Toxoplasmosis is a type of parasitic infection caused by the parasite toxoplasma gondii. In most children and adults, toxoplasmosis is a relatively harmless infection. The Centers for Disease Control estimate that approximately 60 million Americans live with toxoplasmosis every day, and for the majority of those infected, it causes no symptoms. The infection is easily managed by a healthy immune system which prevents the parasite from spreading or causing symptoms.
Toxoplasmosis is transmitted in several ways, including eating raw or uncooked meat, touching cat feces, touching dirt and sand, touching cutting boards and utensils used to prepare uncooked or raw meat, fruits, or vegetables, and eating unwashed vegetables and fruit. In short, toxoplasmosis can infect anyone who touches or eats anything present in normal life.
Most people may not know they have toxoplasmosis because they don’t exhibit symptoms. However, those who experience fatigue and achy muscles, discomfort, fever, headache, and swollen glands. These symptoms can persist for a month or longer. People who suspect they may be infected can request a blood test from their medical provider.
Toxoplasmosis and Pregnant Women
Toxoplasmosis isn’t usually dangerous if the infected individual has a healthy immune system. However, toxoplasmosis can be a serious infection for a newborn or developing fetus. Mothers infected by toxoplasmosis within six months of getting pregnant can pass it to their babies during pregnancy. A mother who is infected during pregnancy has a 30 percent chance of passing it to their baby. The odds increase the later in the pregnancy the mother is infected. Moreover, the later a baby is infected, the more serious the resulting complications can be.
Mothers who are concerned they may be infected by toxoplasmosis can request a blood test. The blood test is usually not part of the battery of tests that are administered to pregnant parents. If toxoplasmosis is discovered, doctors can treat the infection with antibiotics.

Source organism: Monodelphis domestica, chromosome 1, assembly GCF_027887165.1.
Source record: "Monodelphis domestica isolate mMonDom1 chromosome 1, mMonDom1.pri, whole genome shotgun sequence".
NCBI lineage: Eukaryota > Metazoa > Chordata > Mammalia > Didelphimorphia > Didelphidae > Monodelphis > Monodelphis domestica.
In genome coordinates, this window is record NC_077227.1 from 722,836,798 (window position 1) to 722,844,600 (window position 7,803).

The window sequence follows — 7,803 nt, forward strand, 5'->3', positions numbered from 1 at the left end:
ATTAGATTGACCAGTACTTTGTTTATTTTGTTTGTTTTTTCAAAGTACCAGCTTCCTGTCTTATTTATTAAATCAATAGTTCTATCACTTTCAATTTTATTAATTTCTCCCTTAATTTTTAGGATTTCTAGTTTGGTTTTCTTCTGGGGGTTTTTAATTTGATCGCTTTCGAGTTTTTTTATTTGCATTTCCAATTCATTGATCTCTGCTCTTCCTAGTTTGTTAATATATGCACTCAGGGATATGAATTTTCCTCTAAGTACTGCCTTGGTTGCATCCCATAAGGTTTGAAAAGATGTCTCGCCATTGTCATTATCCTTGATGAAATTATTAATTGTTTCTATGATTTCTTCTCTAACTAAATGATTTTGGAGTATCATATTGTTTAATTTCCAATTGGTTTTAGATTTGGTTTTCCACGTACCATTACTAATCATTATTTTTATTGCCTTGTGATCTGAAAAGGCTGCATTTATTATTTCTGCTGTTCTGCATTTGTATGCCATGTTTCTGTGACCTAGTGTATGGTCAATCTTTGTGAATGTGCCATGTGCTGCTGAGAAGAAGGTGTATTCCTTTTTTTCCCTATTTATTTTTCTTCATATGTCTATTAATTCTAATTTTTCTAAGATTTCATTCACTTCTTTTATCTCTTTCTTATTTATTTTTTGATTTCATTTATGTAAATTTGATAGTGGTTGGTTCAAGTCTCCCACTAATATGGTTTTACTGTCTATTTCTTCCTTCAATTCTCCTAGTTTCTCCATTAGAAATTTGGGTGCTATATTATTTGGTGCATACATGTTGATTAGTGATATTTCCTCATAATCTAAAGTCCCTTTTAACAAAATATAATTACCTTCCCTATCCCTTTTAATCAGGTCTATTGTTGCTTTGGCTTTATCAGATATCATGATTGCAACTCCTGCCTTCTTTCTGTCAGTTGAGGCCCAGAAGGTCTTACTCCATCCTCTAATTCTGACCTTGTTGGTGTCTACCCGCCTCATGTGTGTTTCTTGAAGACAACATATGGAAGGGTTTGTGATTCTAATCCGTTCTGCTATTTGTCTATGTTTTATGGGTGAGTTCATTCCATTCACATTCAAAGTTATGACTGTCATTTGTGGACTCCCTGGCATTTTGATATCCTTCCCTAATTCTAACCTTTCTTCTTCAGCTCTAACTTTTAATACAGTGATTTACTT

Impacts on Developing Babies
Toxoplasmosis can cause complications during pregnancy. For example, it can cause babies to be born pre-term or even stillbirth. Toxoplasmosis can also cause issues after birth. For example, microcephaly, eyesight problems, jaundice, pneumonia, and enlarged spleens and livers occur in infected babies. These conditions are treatable while the mother is pregnant and after the baby is born. However, the longer a baby goes without treatment, the worst the conditions become.
If a baby is untreated, they could experience significant developmental and intellectual issues. For example, untreated babies experience seizures, hearing loss, and cerebral palsy. These problems are especially acute if a doctor was negligent. The parents can file a birth injury claim against the medical provider for negligence.
If the condition is untreated and not adequately identified, the baby may require significant care and assistance for the rest of their life. The financial consequences of this mistake are devastating for parents. However, parents can recover damages sufficient to provide the necessary care and treatment for their child if the medical provider was negligent in treating the mother during pregnancy and the child after birth.